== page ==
Today’s farmers have more technology at their disposal than ever before. One piece that is expected to greatly impact the production of food and fiber is Geographical Information Systems (GIS) technology.
According to the Food and Agriculture Organization of the United Nations, the world’s population will reach 9.1 billion, 34 percent higher than today’s population, by 2050. GIS software technology firm Esri says the ability of GIS to analyze and visualize agricultural environments and workflows has proven to be very beneficial to those involved in the farming industry.
Farming Case Studies
GIS tools help farmers conduct crop forecasting. Using Esri’s ArcGIS, they can collect georeference samples in cultivated areas and apply a statistical process to the samples. After completing the data, they create a geodatabase that helps farmers make better decisions. This forecasting measure helps them better accurately conduct harvests and save on spoilage, meaning more food gets to people.
Colombian coffee bean farmers used this technology to update a 20-year-old survey of coffee production. The Federación Nacional de Cafeteros de Colombia (FNC) was formed to represent the interests of the small coffee growers in the country and faced a problem in centralizing the data collected from its farms. This impacted the federation’s ability to negotiate better coffee prices based on coffee yield predictions across the entire country.
FNC used ArcGIS analytic tools for crop forecasting. The beans were counted and weighed, then statistical processes were applied to extrapolate crop estimates for the succeeding six-month period, according to an Esri case study. After completing their samplings, the FNC field service teams uploaded the crop yield data into a geodatabase through either an Internet-based server application or a custom-built ArcGIS Mobile application, Esri said.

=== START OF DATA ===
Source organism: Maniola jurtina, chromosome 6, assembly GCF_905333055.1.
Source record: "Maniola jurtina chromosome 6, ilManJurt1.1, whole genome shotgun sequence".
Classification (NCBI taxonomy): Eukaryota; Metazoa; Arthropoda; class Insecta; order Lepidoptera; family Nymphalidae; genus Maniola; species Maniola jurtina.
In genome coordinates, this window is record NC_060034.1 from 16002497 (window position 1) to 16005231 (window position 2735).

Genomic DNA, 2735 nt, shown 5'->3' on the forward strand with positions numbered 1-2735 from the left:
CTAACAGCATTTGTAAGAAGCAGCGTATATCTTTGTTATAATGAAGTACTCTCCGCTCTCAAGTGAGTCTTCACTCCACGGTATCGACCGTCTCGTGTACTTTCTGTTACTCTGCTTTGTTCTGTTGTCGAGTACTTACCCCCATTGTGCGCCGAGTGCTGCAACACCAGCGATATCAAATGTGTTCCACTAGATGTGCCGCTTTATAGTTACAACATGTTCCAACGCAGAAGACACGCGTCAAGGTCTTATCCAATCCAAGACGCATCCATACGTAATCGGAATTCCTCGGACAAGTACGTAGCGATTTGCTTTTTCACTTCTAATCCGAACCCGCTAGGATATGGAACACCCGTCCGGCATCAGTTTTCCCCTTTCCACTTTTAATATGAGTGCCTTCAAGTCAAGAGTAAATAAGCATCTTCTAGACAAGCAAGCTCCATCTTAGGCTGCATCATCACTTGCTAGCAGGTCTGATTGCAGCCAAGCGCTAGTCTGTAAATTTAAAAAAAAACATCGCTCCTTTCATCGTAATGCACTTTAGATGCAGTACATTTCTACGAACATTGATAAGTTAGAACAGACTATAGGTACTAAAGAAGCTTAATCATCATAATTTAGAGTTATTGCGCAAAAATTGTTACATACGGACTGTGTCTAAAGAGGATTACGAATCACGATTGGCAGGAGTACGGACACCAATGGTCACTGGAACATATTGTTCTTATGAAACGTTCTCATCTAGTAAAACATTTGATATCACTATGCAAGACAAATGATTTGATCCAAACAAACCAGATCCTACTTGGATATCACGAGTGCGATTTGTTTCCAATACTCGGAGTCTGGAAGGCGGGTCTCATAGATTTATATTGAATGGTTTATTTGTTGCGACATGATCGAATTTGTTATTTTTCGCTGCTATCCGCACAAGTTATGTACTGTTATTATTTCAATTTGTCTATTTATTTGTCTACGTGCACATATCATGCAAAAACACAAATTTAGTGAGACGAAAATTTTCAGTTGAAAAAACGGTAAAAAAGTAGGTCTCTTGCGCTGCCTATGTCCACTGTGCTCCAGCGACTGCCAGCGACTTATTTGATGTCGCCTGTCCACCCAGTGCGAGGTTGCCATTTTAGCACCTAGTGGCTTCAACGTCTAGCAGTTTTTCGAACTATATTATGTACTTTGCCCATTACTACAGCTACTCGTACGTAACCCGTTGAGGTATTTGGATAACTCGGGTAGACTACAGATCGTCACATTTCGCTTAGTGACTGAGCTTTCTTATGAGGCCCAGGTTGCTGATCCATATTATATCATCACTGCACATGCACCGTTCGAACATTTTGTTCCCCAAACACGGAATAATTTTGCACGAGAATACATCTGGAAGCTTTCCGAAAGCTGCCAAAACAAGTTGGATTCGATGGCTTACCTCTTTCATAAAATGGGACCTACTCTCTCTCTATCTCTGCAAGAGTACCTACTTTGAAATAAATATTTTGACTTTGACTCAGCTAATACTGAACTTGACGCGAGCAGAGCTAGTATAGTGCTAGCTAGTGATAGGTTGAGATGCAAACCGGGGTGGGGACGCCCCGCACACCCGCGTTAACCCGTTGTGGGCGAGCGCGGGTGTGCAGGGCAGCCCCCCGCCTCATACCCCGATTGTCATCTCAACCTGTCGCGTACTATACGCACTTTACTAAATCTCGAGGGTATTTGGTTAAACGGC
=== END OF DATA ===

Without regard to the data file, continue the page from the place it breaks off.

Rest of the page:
FNC was also able to monitor the socioeconomic factors that affect farmers.
In another Esri case study, Australia sugarcane producers used GIS to improve operations. The Herbert Resource Information Centre, a non profit organization that supports sustainable development of the sugarcane industry, used web-based GIS applications that include Cane Mapping and Management, Real-Time Cane Harvester Monitoring, Sucrogen Rail Safe Integration and Cane Yield Monitoring systems. According to Esri, these applications use GIS to promote efficiency, productivity, and improved environmental outcomes for HRIC partners and sugarcane growers. It was specifically used to monitor the Herbert River catchment basin, which is sandwiched between two environmentally protected areas—Wet Tropics World Heritage Area and Great Barrier Reef Marine Park. Esri said the cane-growing industry uses the tools provided by HRIC to improve productivity while monitoring and reducing impact on the environment and maintaining community relations.
“Using Esri’s enterprise GIS has allowed us to integrate our various data inputs and provide real-time access for managers and decision makers. In development terms, we are doing things now in hours and days that would previously have taken us weeks and months. Technically, we can put in place anything we envision at the moment. Our challenge is to identify the business models that are sustainable and support those opportunities through GIS,” said Raymond De Lai, HRIC manager.
Esri’s GIS platforms have also helped the U.S. Department of Agriculture’s Animal Plant Health Inspection Service. According to this Directions Magazine article, APHIS has implemented GIS-based projects across the country to address various agricultural and natural resource issues.
While Esri is the dominate software firm in the GIS space, several other software houses solely make GIS applications for the farming industry. For example, Farm Credit Canada recently launched Field Manager PRO 360. This GIS software allows farmers to take a closer look at their operations using satellite imagery. Developed in partnership with Logiag, an agri-environmental specialist company, FM PRO 360 shows aerial images of fields so producers can map and compare their yields.
In fact, agriculture is thought to be one of the fastest-growing GIS customer bases. What does that mean for prospective GIS degree students? More career opportunities.